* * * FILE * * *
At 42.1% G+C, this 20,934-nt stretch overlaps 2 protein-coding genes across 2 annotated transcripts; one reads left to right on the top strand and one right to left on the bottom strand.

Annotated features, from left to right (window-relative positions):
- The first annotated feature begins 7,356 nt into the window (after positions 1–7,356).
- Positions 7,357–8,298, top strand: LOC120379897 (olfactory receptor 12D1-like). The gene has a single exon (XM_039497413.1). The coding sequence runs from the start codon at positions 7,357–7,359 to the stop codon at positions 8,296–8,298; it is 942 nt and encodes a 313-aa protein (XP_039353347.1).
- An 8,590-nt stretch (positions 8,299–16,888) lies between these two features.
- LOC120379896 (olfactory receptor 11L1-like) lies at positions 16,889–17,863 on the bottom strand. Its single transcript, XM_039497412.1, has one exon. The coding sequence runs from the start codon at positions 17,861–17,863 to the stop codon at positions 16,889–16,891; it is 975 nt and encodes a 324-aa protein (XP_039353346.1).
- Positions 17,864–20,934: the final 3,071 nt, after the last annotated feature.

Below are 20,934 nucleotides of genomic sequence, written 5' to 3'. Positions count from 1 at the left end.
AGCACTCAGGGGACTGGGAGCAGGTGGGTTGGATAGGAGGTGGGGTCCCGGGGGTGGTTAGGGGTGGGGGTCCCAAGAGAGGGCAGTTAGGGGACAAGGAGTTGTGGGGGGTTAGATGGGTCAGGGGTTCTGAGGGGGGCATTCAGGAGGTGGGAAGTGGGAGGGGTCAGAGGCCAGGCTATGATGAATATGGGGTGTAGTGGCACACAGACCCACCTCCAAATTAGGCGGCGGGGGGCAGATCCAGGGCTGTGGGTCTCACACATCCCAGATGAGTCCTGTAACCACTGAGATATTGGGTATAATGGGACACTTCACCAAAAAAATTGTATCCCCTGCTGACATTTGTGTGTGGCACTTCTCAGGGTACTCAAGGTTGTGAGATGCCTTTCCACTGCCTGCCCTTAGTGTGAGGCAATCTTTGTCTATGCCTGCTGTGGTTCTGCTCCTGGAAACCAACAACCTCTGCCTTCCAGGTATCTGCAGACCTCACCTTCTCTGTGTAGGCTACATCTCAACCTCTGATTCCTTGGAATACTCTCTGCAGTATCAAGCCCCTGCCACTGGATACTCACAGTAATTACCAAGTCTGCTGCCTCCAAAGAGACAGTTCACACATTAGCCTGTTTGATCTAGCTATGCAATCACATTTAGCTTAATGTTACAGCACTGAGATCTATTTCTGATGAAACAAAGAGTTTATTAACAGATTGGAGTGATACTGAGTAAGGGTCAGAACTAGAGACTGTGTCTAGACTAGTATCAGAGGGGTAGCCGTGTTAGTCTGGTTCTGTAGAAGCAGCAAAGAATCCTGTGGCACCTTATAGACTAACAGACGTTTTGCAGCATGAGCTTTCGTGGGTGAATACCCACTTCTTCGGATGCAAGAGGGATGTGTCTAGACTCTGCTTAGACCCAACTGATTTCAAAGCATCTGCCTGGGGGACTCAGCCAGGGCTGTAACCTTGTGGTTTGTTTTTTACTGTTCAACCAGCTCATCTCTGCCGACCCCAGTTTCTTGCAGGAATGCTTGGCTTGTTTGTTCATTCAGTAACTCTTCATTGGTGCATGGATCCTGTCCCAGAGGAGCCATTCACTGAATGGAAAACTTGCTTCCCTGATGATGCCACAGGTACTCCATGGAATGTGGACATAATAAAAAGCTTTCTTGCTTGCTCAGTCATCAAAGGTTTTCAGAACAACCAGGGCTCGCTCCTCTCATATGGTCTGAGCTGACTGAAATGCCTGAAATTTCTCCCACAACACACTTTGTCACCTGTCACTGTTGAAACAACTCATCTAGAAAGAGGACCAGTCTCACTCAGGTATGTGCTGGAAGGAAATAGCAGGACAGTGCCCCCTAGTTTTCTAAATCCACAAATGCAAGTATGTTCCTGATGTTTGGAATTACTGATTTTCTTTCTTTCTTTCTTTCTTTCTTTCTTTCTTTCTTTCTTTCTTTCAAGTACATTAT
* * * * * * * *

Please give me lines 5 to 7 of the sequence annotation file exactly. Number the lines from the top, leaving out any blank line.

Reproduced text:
- An 8,590-nt stretch (positions 8,299–16,888) lies between these two features.
- LOC120379896 (olfactory receptor 11L1-like) lies at positions 16,889–17,863 on the bottom strand. Its single transcript, XM_039497412.1, has one exon. The coding sequence runs from the start codon at positions 17,861–17,863 to the stop codon at positions 16,889–16,891; it is 975 nt and encodes a 324-aa protein (XP_039353346.1).
- Positions 17,864–20,934: the final 3,071 nt, after the last annotated feature.